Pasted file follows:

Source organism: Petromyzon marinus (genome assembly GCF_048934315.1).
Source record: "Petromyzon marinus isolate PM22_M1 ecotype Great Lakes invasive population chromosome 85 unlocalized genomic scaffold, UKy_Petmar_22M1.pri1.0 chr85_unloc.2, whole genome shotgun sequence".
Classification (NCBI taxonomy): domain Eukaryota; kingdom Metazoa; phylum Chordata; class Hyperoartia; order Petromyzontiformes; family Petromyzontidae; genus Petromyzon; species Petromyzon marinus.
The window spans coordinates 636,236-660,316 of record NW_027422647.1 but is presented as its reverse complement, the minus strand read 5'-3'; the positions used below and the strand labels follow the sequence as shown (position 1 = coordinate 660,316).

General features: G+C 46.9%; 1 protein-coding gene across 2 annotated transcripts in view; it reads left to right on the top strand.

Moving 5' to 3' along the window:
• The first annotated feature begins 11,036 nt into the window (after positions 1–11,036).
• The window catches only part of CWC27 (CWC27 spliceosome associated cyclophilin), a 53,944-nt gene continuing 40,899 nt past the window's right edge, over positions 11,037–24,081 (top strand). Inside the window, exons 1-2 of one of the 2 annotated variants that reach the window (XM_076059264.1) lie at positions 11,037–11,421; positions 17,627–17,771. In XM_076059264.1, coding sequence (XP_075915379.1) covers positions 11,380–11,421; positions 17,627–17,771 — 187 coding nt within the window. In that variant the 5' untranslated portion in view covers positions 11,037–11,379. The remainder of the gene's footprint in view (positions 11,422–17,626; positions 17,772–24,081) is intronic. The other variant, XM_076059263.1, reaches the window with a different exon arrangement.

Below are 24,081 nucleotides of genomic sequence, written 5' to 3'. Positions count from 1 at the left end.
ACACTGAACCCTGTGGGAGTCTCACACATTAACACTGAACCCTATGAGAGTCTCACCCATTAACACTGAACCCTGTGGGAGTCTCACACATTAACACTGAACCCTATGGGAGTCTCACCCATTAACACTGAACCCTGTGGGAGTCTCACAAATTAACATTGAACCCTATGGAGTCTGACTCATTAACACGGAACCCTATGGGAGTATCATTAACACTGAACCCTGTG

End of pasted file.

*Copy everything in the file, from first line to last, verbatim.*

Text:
Source organism: Petromyzon marinus (genome assembly GCF_048934315.1).
Source record: "Petromyzon marinus isolate PM22_M1 ecotype Great Lakes invasive population chromosome 85 unlocalized genomic scaffold, UKy_Petmar_22M1.pri1.0 chr85_unloc.2, whole genome shotgun sequence".
Classification (NCBI taxonomy): domain Eukaryota; kingdom Metazoa; phylum Chordata; class Hyperoartia; order Petromyzontiformes; family Petromyzontidae; genus Petromyzon; species Petromyzon marinus.
The window spans coordinates 636,236-660,316 of record NW_027422647.1 but is presented as its reverse complement, the minus strand read 5'-3'; the positions used below and the strand labels follow the sequence as shown (position 1 = coordinate 660,316).

General features: G+C 46.9%; 1 protein-coding gene across 2 annotated transcripts in view; it reads left to right on the top strand.

Moving 5' to 3' along the window:
• The first annotated feature begins 11,036 nt into the window (after positions 1–11,036).
• The window catches only part of CWC27 (CWC27 spliceosome associated cyclophilin), a 53,944-nt gene continuing 40,899 nt past the window's right edge, over positions 11,037–24,081 (top strand). Inside the window, exons 1-2 of one of the 2 annotated variants that reach the window (XM_076059264.1) lie at positions 11,037–11,421; positions 17,627–17,771. In XM_076059264.1, coding sequence (XP_075915379.1) covers positions 11,380–11,421; positions 17,627–17,771 — 187 coding nt within the window. In that variant the 5' untranslated portion in view covers positions 11,037–11,379. The remainder of the gene's footprint in view (positions 11,422–17,626; positions 17,772–24,081) is intronic. The other variant, XM_076059263.1, reaches the window with a different exon arrangement.

Below are 24,081 nucleotides of genomic sequence, written 5' to 3'. Positions count from 1 at the left end.
ACACTGAACCCTGTGGGAGTCTCACACATTAACACTGAACCCTATGAGAGTCTCACCCATTAACACTGAACCCTGTGGGAGTCTCACACATTAACACTGAACCCTATGGGAGTCTCACCCATTAACACTGAACCCTGTGGGAGTCTCACAAATTAACATTGAACCCTATGGAGTCTGACTCATTAACACGGAACCCTATGGGAGTATCATTAACACTGAACCCTGTG